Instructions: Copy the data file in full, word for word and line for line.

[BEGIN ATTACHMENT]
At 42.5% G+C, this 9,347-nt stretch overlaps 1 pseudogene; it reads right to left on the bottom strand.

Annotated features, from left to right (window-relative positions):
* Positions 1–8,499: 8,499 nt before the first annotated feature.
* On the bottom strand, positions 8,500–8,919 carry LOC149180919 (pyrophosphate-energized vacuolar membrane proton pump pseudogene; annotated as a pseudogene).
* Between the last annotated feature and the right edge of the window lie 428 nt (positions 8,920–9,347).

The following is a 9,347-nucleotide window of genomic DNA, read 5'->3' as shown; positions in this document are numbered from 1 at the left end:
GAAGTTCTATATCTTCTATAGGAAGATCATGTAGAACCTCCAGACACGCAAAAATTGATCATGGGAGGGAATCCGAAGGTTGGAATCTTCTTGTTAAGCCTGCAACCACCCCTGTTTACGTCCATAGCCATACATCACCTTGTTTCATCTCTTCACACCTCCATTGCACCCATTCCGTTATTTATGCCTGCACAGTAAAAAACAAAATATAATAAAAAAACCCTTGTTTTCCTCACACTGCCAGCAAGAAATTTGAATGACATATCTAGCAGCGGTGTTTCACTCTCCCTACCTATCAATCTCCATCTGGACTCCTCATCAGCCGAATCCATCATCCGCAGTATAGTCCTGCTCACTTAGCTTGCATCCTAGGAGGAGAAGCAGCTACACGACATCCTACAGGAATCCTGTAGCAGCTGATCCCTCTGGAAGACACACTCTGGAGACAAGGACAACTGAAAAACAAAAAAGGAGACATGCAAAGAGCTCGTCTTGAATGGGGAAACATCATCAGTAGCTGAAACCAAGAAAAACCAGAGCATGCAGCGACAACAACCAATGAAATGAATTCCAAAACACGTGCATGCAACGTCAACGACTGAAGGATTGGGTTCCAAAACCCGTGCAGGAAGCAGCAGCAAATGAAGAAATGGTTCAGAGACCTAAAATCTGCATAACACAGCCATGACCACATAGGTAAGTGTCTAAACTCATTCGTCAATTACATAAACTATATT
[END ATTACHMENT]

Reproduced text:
At 42.5% G+C, this 9,347-nt stretch overlaps 1 pseudogene; it reads right to left on the bottom strand.

Annotated features, from left to right (window-relative positions):
* Positions 1–8,499: 8,499 nt before the first annotated feature.
* On the bottom strand, positions 8,500–8,919 carry LOC149180919 (pyrophosphate-energized vacuolar membrane proton pump pseudogene; annotated as a pseudogene).
* Between the last annotated feature and the right edge of the window lie 428 nt (positions 8,920–9,347).

The following is a 9,347-nucleotide window of genomic DNA, read 5'->3' as shown; positions in this document are numbered from 1 at the left end:
GAAGTTCTATATCTTCTATAGGAAGATCATGTAGAACCTCCAGACACGCAAAAATTGATCATGGGAGGGAATCCGAAGGTTGGAATCTTCTTGTTAAGCCTGCAACCACCCCTGTTTACGTCCATAGCCATACATCACCTTGTTTCATCTCTTCACACCTCCATTGCACCCATTCCGTTATTTATGCCTGCACAGTAAAAAACAAAATATAATAAAAAAACCCTTGTTTTCCTCACACTGCCAGCAAGAAATTTGAATGACATATCTAGCAGCGGTGTTTCACTCTCCCTACCTATCAATCTCCATCTGGACTCCTCATCAGCCGAATCCATCATCCGCAGTATAGTCCTGCTCACTTAGCTTGCATCCTAGGAGGAGAAGCAGCTACACGACATCCTACAGGAATCCTGTAGCAGCTGATCCCTCTGGAAGACACACTCTGGAGACAAGGACAACTGAAAAACAAAAAAGGAGACATGCAAAGAGCTCGTCTTGAATGGGGAAACATCATCAGTAGCTGAAACCAAGAAAAACCAGAGCATGCAGCGACAACAACCAATGAAATGAATTCCAAAACACGTGCATGCAACGTCAACGACTGAAGGATTGGGTTCCAAAACCCGTGCAGGAAGCAGCAGCAAATGAAGAAATGGTTCAGAGACCTAAAATCTGCATAACACAGCCATGACCACATAGGTAAGTGTCTAAACTCATTCGTCAATTACATAAACTATATT